Newton’s theory of universal gravitation resulted from experimental and observational facts. The observational facts were those encompassed in the three Kepler laws. The experimental facts were those reported by Galileo in his book Discorsi intorno à due nuove scienze (“Discourses Relating to Two New Sciences”, which should not be confounded with his most celebrated “Dialogue Concerning the Two Chief World Systems”). The basis of Newton theory arose from the perception that the force keeping the Moon in orbit around the Earth is the same that, on Earth, commands the fall of the bodies.

  • Law of Universal Gravitation (1687) – Bodies attract themselves mutually with a force proportional to their masses and inversely proportional to the square of the distance between them.

In other words, if two bodies have masses \( m_1\) and \( m_2\) and are separated by a distance \(r\ ,\) they attract one another with the force \(|\vec{f}|=\frac{Gm_1m_2}{r^2}\) where \(G\) is a constant (\(G=6.678 \times 10^{-8}cm^3g^{-1}s^{-2}\)). This constant is universal and does not depend of the nature of the bodies or on where in the Universe they are found, here or elsewhere.

This law inaugurated the Celestial Mechanics (even if the name came to be used only after Laplace’s work). Newton initially studied the problem of the motion followed by two bodies in mutual attraction (for instance, the Sun and one planet). He showed that under ideal conditions (when no other forces disturb the motions of the two bodies), the relative motion obeys laws which, in some sense, include the first two laws of Kepler.

The first result, easy to obtain, was that the angular momentum of the planet is conserved. The angular momentum is the vector\[ \vec{\mathcal{A}} = m\vec{r} \times \vec{v} \]

where \(\vec{r}\) is the heliocentric position vector of the planet, \(\vec{v}\) the velocity of the planet, and \( m \) its mass. If the vector \(\vec{\mathcal{A}}\) remains constant, this means that the plane formed by \(\vec{r}\) and \(\vec{v}\) is always the same (the motion of the planet is planar) and the areal velocity \(\frac{1}{2}\vec{r}\times \vec{v}\) is constant as given by Kepler’s second law. The interesting point concerning this result is that it does not depend on the explicit form of the attraction forces. They arise for all attraction laws in which the two bodies attract themselves with forces aligned with the line passing by them (the so-called central forces). Another result found by Newton is that the mechanical energy is conserved. The mechanical energy of the planet is the sum of its heliocentric kinetic and potential energies\[ E = \frac{1}{2} m v^2 - \frac{G(M+m)m}{r} \]

where \( M \) is the mass of the Sun. These two conservation laws may be combined into a first-order differential equation in the distance \(r\) having as independent variable the position angle of the planet in the plane of its heliocentric motion. This equation is easily solved and gives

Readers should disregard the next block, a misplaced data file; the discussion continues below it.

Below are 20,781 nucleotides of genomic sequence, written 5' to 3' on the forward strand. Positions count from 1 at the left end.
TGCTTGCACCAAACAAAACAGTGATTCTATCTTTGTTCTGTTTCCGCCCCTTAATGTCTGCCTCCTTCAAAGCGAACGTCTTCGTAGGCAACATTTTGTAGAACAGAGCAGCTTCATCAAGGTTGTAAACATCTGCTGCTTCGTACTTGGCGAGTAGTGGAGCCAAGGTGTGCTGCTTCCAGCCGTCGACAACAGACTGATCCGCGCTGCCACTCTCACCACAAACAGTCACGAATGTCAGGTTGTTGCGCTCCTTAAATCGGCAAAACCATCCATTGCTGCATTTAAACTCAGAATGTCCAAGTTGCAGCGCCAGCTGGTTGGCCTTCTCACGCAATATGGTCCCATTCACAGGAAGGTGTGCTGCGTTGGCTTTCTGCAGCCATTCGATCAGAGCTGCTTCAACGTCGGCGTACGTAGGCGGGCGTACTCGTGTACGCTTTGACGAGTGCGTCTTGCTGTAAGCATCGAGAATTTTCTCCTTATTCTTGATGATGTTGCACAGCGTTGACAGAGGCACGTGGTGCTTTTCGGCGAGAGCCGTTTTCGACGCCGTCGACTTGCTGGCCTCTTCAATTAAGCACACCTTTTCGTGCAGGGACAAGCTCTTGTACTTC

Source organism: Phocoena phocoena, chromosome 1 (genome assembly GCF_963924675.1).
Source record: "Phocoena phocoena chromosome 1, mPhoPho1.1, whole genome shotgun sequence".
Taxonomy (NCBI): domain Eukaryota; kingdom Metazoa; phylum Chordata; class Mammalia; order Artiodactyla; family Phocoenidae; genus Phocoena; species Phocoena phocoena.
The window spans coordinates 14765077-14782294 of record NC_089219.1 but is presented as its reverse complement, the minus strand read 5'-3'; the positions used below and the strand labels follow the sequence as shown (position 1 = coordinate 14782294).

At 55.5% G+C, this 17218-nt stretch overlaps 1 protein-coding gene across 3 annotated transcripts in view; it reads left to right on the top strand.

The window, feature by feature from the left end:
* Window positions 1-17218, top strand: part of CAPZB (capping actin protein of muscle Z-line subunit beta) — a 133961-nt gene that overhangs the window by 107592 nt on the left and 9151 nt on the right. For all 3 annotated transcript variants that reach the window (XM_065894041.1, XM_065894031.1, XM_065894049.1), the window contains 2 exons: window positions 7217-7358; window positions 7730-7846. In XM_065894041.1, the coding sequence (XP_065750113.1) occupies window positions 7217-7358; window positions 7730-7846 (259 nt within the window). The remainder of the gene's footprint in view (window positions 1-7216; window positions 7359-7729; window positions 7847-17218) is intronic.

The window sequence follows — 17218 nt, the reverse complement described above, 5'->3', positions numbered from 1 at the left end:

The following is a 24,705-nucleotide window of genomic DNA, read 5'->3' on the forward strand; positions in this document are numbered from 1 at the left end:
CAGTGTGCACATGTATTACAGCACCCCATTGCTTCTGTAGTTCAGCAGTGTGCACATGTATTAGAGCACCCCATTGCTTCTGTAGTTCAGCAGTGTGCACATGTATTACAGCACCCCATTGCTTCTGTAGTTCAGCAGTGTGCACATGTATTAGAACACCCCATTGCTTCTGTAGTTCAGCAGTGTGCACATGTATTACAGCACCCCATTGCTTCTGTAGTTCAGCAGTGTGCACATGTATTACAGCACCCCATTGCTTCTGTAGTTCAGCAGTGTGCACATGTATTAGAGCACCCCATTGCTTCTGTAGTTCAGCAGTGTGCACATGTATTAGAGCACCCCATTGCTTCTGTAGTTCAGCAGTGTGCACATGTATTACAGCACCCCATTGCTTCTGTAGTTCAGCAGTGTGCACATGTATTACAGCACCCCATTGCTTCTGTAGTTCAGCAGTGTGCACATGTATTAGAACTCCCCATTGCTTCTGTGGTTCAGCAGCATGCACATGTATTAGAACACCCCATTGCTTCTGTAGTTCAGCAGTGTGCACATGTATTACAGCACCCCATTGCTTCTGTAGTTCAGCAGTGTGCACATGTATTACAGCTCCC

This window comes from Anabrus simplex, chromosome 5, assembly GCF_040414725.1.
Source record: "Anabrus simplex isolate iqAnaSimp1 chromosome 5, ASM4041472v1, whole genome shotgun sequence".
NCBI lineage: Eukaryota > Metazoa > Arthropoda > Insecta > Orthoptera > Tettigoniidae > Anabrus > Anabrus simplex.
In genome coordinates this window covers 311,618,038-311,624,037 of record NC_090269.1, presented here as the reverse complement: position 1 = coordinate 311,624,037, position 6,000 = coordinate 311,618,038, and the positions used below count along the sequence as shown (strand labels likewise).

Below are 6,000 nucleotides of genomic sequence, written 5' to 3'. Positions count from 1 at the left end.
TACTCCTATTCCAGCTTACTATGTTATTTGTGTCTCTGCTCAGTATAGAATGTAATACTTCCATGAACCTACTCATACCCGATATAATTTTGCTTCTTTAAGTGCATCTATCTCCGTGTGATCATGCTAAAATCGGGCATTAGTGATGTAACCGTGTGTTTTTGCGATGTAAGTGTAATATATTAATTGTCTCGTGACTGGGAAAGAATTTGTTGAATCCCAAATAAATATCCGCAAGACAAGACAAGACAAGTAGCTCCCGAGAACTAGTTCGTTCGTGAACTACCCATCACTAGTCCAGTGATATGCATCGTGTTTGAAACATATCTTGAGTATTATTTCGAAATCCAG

\( r=\frac{p}{1+e cos\theta} \)

This equation is the equation of a conic section in the polar coordinates \( r,\theta \) and the constants \(p\) and \(e\) are its parameter and eccentricity, which are related to the planet energy and angular momentum through

\(e=\sqrt{1+\frac{2E\mathcal A^2}{G^2(M+m)^2m^3}}\ ,\) and

\( p = \frac{{\mathcal A}^2}{{G(M+m)m^2} } \)

This conic section is an ellipse when \(0<e<1\ ,\) a hyperbola when \(e>1\ ,\) a parabola when \(e=1\) and one circle. Therefore, Newton’s result generalizes the first of Kepler’s laws showing that, indeed, the motion of one body attracted by the Sun may be an ellipse, as the orbit of the planets, but may also be a hyperbola as the motion of some comets. The type of the conic section will be determined by its energy. If the energy is negative, the above equations give \(e<1\) and the motion is an ellipse. If the energy is positive, the above equations give \(e>1\) and the motion is a hyperbola. The circumference and the parabola are the limiting cases in which the energy is exactly equal to \(-\frac{G^2(M+m)^2 m^3}{2 \mathcal A^2}\) or zero, respectively.

In the case of an ellipse, the semi-major axis may be obtained from the parameter \(p\) through \(a=p\sqrt{1-e^2}\ .\)

In addition, in the case of elliptic motion, the combination of the various equations allows us to find the relationship between the semi-major axis of the ellipse and the orbital period \(P\ :\)

\(\frac{a^3}{P^2}=\frac{G(M+m)}{4\pi^2}\ ,\)

which is not the result given by Kepler’s third law! In Kepler’s third law, it is said that the ratio of the cube of the semi-major axes to the square of the periods is the same for all planets. Newton’s theory shows that this quantity is in fact proportional to the sum of the masses \(M+m\ .\) However, planetary masses are small compared with the mass of the Sun (the mass of the largest planet is 1/1047 of the mass of the Sun) and Kepler’s third law is a very good approximation of the actual result. It is enough to adopt the approximation \(M+m\sim M\ ,\) to transform the above equation in Kepler’s third law.